Irish people are coming out in droves to repay the favor extended by the Choctaw Nation to Ireland during the 1847 Great Hunger
A GoFundMe for Navajo & Hopi families has secured more than $2.6 million (and steadily growing) in donations, thanks in large part to Irish and Irish Americans hoping to return the kind gesture that the Choctaw Nation extended to Ireland during The Great Hunger.
Launched in March as the coronavirus crisis began to take hold, the Navajo & Hopi Families COVID-19 Relief Fund aims to provide "access to the food and water and other essential items they will need to weather this pandemic, such as food, PPE, and diapers."
"The need is so great," organizers wrote, adding that donations will be distributed through the Rural Utah Project Education Fund.
According to Navajo Times, as of May 5, there are 2,559 positive COVID-19 cases on the Navajo Nation, about 1.5 percent of the population. The number of deaths has risen to 79 since May 4. The Hopi Health Care Center, which also serves nearby Navajo communities, had 51 cases and no deaths.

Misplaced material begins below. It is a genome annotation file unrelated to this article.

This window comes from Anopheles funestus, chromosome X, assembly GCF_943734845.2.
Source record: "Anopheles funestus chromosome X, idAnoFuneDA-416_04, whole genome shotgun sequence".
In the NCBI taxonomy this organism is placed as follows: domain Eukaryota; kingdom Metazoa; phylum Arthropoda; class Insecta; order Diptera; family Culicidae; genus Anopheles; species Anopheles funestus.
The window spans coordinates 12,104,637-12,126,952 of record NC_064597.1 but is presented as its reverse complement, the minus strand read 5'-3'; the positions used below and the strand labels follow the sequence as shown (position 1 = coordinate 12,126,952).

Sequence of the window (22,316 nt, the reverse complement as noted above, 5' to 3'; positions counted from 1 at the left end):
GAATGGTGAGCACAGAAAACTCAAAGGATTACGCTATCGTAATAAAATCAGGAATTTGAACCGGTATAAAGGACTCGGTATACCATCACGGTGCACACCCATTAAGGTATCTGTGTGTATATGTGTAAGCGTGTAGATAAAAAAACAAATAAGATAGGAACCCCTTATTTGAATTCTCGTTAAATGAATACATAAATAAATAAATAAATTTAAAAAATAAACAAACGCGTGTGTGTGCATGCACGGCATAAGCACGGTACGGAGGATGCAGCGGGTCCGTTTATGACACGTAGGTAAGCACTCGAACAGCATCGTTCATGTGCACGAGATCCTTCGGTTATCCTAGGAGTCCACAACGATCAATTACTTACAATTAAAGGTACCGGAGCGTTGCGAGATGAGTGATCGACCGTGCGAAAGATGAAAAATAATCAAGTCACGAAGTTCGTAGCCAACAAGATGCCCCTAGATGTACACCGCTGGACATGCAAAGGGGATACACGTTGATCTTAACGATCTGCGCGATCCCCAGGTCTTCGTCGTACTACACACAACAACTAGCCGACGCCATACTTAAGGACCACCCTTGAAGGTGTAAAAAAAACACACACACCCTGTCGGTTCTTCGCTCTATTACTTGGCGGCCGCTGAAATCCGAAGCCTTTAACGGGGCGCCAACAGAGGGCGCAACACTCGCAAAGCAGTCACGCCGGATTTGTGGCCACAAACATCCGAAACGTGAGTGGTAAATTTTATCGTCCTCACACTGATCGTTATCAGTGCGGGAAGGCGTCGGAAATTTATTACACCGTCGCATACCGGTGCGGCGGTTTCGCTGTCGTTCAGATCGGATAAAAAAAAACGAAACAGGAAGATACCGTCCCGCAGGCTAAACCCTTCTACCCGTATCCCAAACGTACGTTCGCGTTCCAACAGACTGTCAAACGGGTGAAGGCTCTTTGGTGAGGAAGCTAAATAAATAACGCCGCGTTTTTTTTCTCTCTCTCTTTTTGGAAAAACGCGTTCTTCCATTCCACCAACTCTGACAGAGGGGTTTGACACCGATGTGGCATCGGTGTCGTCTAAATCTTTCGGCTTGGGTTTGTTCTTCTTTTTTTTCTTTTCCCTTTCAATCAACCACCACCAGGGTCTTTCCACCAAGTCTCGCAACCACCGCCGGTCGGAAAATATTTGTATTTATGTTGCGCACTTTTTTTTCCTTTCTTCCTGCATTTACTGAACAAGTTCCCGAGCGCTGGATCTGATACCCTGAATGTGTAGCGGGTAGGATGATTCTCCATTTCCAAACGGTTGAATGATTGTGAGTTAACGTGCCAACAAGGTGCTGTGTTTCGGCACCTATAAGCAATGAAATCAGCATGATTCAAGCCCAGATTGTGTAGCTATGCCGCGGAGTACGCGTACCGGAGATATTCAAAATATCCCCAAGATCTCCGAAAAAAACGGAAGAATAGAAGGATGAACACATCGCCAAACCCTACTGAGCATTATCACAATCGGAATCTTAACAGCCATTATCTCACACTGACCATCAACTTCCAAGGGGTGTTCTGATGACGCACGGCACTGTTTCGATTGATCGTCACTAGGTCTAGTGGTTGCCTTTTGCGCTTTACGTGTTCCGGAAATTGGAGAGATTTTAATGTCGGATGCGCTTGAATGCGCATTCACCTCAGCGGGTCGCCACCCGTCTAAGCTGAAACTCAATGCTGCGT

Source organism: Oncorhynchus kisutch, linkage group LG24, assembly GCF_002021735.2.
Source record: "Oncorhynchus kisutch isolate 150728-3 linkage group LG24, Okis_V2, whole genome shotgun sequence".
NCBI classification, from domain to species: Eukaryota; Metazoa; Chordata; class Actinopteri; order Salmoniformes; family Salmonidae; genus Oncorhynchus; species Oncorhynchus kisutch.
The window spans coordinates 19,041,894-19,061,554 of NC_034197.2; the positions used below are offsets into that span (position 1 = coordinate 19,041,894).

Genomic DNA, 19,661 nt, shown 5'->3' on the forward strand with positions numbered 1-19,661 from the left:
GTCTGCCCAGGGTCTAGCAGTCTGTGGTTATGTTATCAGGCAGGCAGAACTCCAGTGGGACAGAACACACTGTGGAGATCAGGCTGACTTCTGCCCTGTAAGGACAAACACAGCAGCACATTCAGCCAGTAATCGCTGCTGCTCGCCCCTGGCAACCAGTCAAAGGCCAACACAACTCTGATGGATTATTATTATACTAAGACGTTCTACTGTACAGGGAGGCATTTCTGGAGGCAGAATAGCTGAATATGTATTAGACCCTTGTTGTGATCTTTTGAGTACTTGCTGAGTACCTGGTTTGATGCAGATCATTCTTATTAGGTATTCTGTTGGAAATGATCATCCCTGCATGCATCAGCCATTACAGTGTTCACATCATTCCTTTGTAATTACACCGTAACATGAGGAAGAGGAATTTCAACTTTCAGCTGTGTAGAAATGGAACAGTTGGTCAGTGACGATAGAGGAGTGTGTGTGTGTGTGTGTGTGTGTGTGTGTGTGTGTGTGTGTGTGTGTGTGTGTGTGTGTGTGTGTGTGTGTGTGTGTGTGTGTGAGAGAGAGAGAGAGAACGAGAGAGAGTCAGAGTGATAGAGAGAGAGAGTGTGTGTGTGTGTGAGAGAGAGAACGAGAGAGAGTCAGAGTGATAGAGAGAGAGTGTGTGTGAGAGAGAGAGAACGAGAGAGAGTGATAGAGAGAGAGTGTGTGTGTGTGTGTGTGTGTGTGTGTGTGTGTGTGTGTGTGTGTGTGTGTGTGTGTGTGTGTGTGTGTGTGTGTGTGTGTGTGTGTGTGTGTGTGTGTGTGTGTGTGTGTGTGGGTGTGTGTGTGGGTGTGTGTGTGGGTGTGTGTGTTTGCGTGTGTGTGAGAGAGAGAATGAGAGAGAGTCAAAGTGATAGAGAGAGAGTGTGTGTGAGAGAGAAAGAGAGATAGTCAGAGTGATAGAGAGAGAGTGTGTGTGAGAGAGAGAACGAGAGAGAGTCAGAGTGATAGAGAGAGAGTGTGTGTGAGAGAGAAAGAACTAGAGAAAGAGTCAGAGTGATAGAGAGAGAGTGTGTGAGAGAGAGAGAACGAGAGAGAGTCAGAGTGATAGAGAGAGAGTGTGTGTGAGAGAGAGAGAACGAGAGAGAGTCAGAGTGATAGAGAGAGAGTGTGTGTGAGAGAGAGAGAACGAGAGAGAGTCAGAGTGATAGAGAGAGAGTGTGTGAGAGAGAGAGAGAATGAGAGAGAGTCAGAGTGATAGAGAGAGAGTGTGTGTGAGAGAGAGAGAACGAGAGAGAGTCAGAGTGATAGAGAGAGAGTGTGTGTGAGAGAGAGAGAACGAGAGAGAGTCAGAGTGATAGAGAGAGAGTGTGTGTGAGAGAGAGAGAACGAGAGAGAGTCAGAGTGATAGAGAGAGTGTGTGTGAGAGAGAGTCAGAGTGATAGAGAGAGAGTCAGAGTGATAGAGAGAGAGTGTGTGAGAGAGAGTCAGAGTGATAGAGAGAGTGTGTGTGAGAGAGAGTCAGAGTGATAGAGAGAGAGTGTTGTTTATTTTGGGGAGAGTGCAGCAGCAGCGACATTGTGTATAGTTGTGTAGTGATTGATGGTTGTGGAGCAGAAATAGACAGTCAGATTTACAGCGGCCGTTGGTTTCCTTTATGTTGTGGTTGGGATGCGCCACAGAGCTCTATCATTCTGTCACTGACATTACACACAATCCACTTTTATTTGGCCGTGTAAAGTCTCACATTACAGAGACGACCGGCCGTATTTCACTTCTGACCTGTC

Irish people have now come out in droves to support the fund as a way of paying back the favor extended to Ireland during the Great Famine when the Choctaw Nation donated $170 (about $5,000 today) to the Irish.
At the time, around 60,000 Native Americans, including the Choctaw people, had just suffered through the Trail of Tears which made them empathetic to Irish people suffering the worst effects of the Famine. The Choctaw, who had just relocated to Oklahoma from their ancestral home in Mississippi, dug deep for people thousands of miles away who they had never heard of.